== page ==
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04/26/12 3:08 PM ET
Gomez ready to turn corner on tantalizing talent
In sixth season, speedy Crew outfielder 'starting to figure it out'
By Adam McCalvy / MLB.com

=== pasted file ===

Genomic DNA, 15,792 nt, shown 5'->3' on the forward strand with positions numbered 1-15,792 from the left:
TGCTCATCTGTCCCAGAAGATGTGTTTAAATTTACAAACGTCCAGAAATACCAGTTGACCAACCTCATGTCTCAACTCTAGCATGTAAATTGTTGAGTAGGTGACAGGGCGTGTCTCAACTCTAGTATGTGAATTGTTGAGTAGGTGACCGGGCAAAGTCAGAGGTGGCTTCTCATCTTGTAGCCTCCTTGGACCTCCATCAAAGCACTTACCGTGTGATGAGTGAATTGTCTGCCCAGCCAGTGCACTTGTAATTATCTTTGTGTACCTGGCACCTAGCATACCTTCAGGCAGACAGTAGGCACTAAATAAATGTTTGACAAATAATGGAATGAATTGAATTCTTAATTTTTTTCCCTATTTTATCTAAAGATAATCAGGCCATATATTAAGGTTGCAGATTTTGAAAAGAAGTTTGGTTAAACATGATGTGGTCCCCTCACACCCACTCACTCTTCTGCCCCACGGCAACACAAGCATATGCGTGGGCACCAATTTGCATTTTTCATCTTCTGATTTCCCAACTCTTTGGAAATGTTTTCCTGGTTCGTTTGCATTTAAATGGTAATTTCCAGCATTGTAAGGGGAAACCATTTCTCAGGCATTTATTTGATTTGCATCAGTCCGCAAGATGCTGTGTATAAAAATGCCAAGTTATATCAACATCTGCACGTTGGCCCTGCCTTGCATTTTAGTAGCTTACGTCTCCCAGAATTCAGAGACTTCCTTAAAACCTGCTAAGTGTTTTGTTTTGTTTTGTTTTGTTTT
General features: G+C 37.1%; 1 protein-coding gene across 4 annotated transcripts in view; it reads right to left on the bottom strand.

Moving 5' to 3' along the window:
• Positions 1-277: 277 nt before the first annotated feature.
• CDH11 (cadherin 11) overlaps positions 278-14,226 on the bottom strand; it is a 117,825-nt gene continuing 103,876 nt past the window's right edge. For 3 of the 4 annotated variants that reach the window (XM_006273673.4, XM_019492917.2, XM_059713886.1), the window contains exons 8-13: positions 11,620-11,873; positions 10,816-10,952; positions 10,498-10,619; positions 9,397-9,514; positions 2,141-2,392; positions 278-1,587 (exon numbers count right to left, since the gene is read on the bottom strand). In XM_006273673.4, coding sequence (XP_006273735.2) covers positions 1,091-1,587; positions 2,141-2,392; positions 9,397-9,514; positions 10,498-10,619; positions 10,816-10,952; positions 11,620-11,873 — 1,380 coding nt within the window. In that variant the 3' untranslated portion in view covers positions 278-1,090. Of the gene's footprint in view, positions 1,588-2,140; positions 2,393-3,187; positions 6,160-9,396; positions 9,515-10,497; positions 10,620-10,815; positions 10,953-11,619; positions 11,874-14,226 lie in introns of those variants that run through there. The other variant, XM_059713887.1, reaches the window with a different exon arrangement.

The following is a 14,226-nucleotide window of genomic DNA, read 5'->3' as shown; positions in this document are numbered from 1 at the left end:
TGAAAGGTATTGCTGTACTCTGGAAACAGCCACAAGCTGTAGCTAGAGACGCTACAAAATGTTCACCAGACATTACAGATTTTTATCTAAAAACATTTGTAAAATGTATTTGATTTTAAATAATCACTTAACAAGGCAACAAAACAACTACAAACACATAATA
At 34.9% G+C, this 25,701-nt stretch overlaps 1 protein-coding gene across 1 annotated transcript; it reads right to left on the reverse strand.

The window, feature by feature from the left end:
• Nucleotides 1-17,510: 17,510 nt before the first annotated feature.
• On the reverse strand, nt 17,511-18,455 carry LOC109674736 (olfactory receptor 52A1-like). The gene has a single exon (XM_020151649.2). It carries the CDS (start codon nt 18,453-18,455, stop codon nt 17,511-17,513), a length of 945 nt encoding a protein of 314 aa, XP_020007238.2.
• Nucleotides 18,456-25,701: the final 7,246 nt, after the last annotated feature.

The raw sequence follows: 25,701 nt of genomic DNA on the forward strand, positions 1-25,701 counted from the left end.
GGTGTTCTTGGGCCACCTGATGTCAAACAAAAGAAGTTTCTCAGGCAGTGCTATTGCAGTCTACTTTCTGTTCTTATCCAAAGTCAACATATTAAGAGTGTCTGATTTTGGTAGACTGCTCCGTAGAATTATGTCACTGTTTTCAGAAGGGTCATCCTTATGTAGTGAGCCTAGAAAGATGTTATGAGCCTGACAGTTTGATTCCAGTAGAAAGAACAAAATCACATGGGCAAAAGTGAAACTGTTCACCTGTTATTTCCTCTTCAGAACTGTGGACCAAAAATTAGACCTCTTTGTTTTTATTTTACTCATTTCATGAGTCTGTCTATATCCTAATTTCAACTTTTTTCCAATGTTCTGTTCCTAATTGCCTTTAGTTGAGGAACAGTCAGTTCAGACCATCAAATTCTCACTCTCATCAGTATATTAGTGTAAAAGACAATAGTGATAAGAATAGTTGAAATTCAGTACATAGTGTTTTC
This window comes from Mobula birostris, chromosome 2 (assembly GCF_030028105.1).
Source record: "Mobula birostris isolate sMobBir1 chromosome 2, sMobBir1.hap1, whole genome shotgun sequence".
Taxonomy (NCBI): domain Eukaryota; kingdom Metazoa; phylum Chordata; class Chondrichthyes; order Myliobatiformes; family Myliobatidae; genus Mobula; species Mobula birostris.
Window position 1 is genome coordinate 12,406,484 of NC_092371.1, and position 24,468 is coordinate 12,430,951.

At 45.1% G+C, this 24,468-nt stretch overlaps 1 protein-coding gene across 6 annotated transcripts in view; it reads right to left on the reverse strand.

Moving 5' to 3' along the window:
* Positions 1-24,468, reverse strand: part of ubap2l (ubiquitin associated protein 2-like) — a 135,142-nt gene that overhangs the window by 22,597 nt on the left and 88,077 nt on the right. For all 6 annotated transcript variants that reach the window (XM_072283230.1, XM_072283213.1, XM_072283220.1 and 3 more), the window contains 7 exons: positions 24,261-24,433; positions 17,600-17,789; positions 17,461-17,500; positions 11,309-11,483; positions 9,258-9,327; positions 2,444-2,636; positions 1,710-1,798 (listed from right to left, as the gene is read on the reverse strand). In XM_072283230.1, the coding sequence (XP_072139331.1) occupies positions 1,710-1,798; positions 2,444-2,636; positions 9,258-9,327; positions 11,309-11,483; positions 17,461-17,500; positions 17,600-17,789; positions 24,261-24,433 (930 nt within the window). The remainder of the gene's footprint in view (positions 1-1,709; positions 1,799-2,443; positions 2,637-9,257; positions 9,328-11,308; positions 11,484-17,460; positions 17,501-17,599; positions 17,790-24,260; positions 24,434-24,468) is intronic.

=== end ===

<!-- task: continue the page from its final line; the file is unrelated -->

MILWAUKEE -- A disclaimer, right off the bat: You may have read this story before. They wrote it in New York, where Carlos Gomez was a hotshot outfield prospect. They wrote it in Minnesota, where he arrived in the Johan Santana blockbuster and was expected to star. And we've written it in Milwaukee, where Gomez has showed flashes of his tremendous promise over the past two seasons. Now, we just can't help but write it again: Is this the year Gomez gets it? If Gomez does, he could be another Carlos Beltran or Carlos Gonzalez. All five tools are there: Plus bat speed. Plus power. Plus center fielder. Plus-plus throwing arm. Plus-plus-plus speed. "There aren't too many guys who have all five tools and can rap in multiple languages," Brewers left fielder Ryan Braun said. Forget Gomez's off-the-field hobby for now. He has enough on his hands with baseball. "Tools-wise, he's literally as good as anybody in Major League Baseball," Braun said. "His combination of power, speed, arm strength, it rivals anyone in the game. And he's still young. Because he's been in the big leagues for so long, people lose sight of the fact he's so young. "He just looks at peace with everything he's doing right now. He's under control. He's so within himself." That phrase -- stay within yourself -- is one of baseball's great cliches, but it explains Gomez's inconsistent approach at the plate, and why he is the Brewers' platoon center fielder instead of a National League All-Star. Gomez is 26 and already in his sixth Major League season. The Mets rushed him to the Major Leagues as a 21-year-old in 2007 before trading him (along with Philip Humber, the author of last weekend's perfect game) to the Twins for Santana. Minnesota made Gomez a 22-year-old starter for manager Ron Gardenhire, who, citing Gomez's occasional mental lapses, once said of the speedster, "He irritates people, sometimes me." The Twins traded Gomez to the Brewers in November 2009 for shortstop J.J. Hardy in a deal that freed payroll for Milwaukee to seek pitching. Gomez began 2010 as Milwaukee's regular center fielder but lost at-bats to shoulder and head injuries and then to upstart rookie Lorenzo Cain. Gomez batted .247 and finished with a sub-.300 on-base percentage for the fourth time in as many Major League seasons. In 2011, he missed time after fracturing his collarbone. By then, Gomez had already slipped into a center-field platoon with Nyjer Morgan, Gomez mostly starting against left-handed pitchers and Morgan against righties. Credit general manager Doug Melvin for finding Morgan, a perfect foil to Gomez. Credit manager Ron Roenicke for convincing both players to embrace a platoon. Which brings us to 2012, with Gomez off to a most promising start. He is 13-for-35 (.371) so far, with six extra-base hits and five stolen bases in six attempts. In that small sample, Gomez is swinging at 29.4 percent of pitches outside the strike zone, down five points from his first two seasons with the Brewers, according to the website FanGraphs.com. He is making contact on 85.5 percent of his swings, up about 10 points from the past two years. In other words, he is producing more consistently quality at-bats. Now comes the hard part, the part that has eluded Gomez in his career so far. Can he keep it up over a full season? "I have a better idea what I'm doing, and you see it right now," Gomez said. "I'm showing I'm not going with bad pitches. You have to throw me a strike. When I swing at strikes, I'm a dangerous hitter." Gomez said he and new Brewers hitting coach Johnny Narron have developed an effective way to narrow his strike zone. Gomez simply envisions a much smaller home plate. "That has been working right now," Gomez said. "I have more command of the strike zone. You know, I always have fun, but it's even more fun when you get rewarded for your work." When he swings at strikes, he is a joy to watch. Gomez, who scored the run in the bottom of the 10th inning in Game 5 of last year's NL Division Series that sent Milwaukee to its first NL Championship Series, leads the Brewers by far in energy. Sometimes, this is to his detriment. In the ninth inning Wednesday, with the Brewers down two runs against the Astros, Gomez took a chance by stretching a two-out triple. With Braun due up next, representing the tying run, Gomez would have been a particularly ill-advised out at third base to end the game. But he was safe. "I think it's dangerous sometimes when you have that much ability," Braun said. "He's as fast as anyone in baseball, so you think, 'Hit the ball on the ground.' But then he also has unbelievable power, so I think he sometimes gets caught in between, trying to figure out, 'Am I a speed guy? Am I a power guy? Am I both?'" Gomez was both the night before, when he smacked a pinch-hit home run and sprinted around the bases in 16.46 seconds, unaware until he reached third base that the baseball had cleared the fence. According to the website that records such things -- TaterTrotTracker.com -- it was the fastest non-inside-the-park home run trot of the season, by more than a second. Brewers closer John Axford was warming up when he heard the crack of the bat. Axford was curious who'd hit the homer. "I took a quick glance and he was already at home, pretty much," Axford said. Will Gomez finally turn a corner this summer? Braun points out that plenty of quality prospects are just getting started at 26 years old. Roenicke said last week that he considers Gomez more than a platoon player, suggesting he could see starts against some right-handed pitchers, even though the Brewers' other two center fielders -- Morgan and Norichika Aoki -- are left-handed hitters. So far, all but one of Gomez's starts have come against lefties. The Brewers will see one Sunday in St. Louis, when Cardinals left-hander Jaime Garcia is slated to start. "Obviously, the talent is off the chain," Braun said. "At some point, for everybody, this game is really about aptitude. You have to figure out, 'OK, this works for me, and this doesn't.' I really think he's starting to figure it out."